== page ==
• To Represent, or Not Represent: That is the Question Can one attorney represent both spouses in a divorce? This issue presents itself in a multitude of scenarios: the proverbial “simple divorce” or merely reviewing a settlement agreement prepared by both spouses. As my colleague noted, if prospective clients request that you represent them both, even if it’s “simple” or merely reviewing their agreement, “[t]he answer is a resounding, no.” On April 14, 2021, the Appellate Division approved for publication a decision which took up the task of answering a similar,... More
  • The Evidence of Cash Is Coming A Little Too “Laight” This decision issued on a non-precedential basis on April 13, 2021, represents every divorce litigator’s nightmare.  Unfortunately, the decision on appeal to remand the case offers the litigants a chance to relive what happened in the 1993 Bill Murray movie “Groundhog Day”. The Laights were married forever before they separated.  For much of their marriage Mrs. Laight worked at the local bank as a teller where she would study coin deposits made by customers and set aside the coins minted before... More
  • SECURING THE $121.00 DIVORCE In the last few days, I have worked with another attorney to try to bring a peaceful end to a very brief marriage.  In the space of a couple weeks, we identified what was left of the “ties that bind” and how to painlessly sever things like joint leases, joint debts and dividing the wedding presents. The clients are not wealthy and cost is a consideration.  Because this would or should be a quick divorce and the financials seemed under control... More
  • THE WALL STREET JOURNAL TELLS A FRIGHTENING TALE OF CUSTODY, CONSULTANTS & MURDER For those of us who get the Wall Street Journal on Saturday, it is a newspaper of respite.  Yes, all of Friday’s news is there but the features are sections on what books to read and what piece of 16th century art or literature merits a second look.  It’s WSJ light, best evidenced by the change in the masthead from THE WALL STREET JOURNAL to WSJ. The April 3-4 edition’s front page had an article titled: “Custody Fight Plus QAnon Turns... More
  • DEBT: The Divorce Lawyer’s New Frontier It’s always been there.  Debt.  Even though the Pennsylvania Divorce Code does not really mention it by name.  If you speak to the hearing officers who draw the assignment of effecting equitable distribution, they respond that debt is the most nettlesome thing to deal with.  In some cases, it is the only thing they deal with because none of the assets had “equity”. We found some interesting data on the topic in Experian’s recent analysis of 2019 debt.  Some of it... More
  • GAG ORDERS IN CHILD CUSTODY; CAN BEST INTERESTS & FREE SPEECH BE BALANCED? Father adopted a child with mother.  Mother died two year later.  Father remarried the stepmother in 2012, with whom this litigation took place.  Stepmother adopted the child a year later.  The marriage lasted less than a year. A custody agreement was formed.  In June 2015, father filed for primary custody and mother counterclaimed for the same.  An Interim Custody Order in September 2015 was followed by adoptive mother’s PFA alleging father committed sexual abuse of the child.  This begot a... More
  • New Guidance; New Concerns About Discharged PPP Loans On November 23, 2020, we posted about the legal deductibility of expenses paid in 2020 with funds borrowed through PPP (Paycheck Protection Program) loans guaranteed by the government and subject to discharge as debts once it was shown that the loan proceeds were used to pay payroll and other approved expenses.  If you owned a law firm and got one or more of these loans this issue directly affected you.  But if you live outside that orbit, “Why care?” The answer... More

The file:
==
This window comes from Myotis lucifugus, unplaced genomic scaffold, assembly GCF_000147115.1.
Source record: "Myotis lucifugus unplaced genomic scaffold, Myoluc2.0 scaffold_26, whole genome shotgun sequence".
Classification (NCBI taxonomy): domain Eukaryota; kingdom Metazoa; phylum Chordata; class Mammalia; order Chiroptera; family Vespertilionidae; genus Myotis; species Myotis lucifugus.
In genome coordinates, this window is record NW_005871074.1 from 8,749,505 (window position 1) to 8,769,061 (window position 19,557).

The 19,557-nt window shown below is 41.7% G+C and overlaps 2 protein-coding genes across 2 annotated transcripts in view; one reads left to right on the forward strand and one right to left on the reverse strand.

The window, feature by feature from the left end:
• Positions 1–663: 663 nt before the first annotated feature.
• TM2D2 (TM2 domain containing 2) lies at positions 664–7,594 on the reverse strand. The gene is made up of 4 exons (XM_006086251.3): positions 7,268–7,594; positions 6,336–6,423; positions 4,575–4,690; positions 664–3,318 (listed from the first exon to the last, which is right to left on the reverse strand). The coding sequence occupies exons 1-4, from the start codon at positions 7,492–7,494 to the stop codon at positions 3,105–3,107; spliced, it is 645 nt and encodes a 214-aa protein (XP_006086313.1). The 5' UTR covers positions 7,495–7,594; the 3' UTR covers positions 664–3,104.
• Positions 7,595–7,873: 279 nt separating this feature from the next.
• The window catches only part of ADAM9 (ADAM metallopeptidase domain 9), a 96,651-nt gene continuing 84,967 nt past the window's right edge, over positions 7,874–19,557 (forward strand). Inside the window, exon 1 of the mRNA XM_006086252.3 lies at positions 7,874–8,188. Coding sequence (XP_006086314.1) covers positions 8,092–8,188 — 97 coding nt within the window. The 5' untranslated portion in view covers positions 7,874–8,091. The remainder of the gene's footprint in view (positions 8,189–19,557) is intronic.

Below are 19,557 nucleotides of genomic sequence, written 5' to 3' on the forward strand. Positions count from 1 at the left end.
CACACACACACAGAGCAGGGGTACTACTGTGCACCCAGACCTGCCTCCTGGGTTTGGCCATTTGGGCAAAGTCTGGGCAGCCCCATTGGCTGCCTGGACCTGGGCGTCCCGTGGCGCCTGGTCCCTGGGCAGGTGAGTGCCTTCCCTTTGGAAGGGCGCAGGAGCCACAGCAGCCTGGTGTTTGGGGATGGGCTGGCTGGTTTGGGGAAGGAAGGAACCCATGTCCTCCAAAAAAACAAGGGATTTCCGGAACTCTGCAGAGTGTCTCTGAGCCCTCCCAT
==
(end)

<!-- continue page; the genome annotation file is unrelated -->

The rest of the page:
• If You Want to Move Your Case to a Faster Conclusion, Consider Mediation and Arbitration A lot of people believe that COVID has caused divorce cases to drag and the legal system to be ground to a halt – or at least, to lag behind.  While that is certainly the case in some counties and more particularly, with some Judges, for the most part, the courts are acting efficiently, and in some respects more efficiently, than in the past.  In fact, a few months ago, I wrote a post on this blog entitled NJ Divorce... More
  • ARE MEGHAN & HARRY YOUR KINDRED SPIRITS? 17 Million Americans watched the Oprah interview on Sunday night.  That’s six million more than watched the opening of Round 2 of our own President’s impeachment.  The airwaves today are exploding with controversy as various sides line up to condemn the House of Windsor or its recently exiled couple.  This piece is not about who won or lost. It’s pretty clear that there are only losers in this battle.  As I watched the interview what resonated for me was how... More
  • Palimony Isn’t Alimony – Having a Long Term Relationship Alone Doesn’t Give You a Right to Support Many people think that palimony is just alimony with a “P” and that the mere existence of a long term unmarried relationship, where the people live together, is enough to convey some right of support.  Having argued the landmark Maeker v. Ross case regarding palimony in the New Jersey Supreme Court, I have made clear on this blog in the past that that is not the case.  Rather, for relationships that existed before 2010, their had to be a promise,... More
  • I’m Not a Cat, But Can I Get Divorced Over Zoom Anyway? One thing this pandemic has taught me about my fellow lawyers: we are adaptable. Just take the lawyer trapped in a cat filter as an example. Despite his adorable faux pas, his reaction was not to jump off the Zoom call in shame. No – he said to the judge that he was willing to proceed with his case. AS. A. CAT. (If you ask me, the most astounding part was that opposing counsel and the kept their composure the entire... More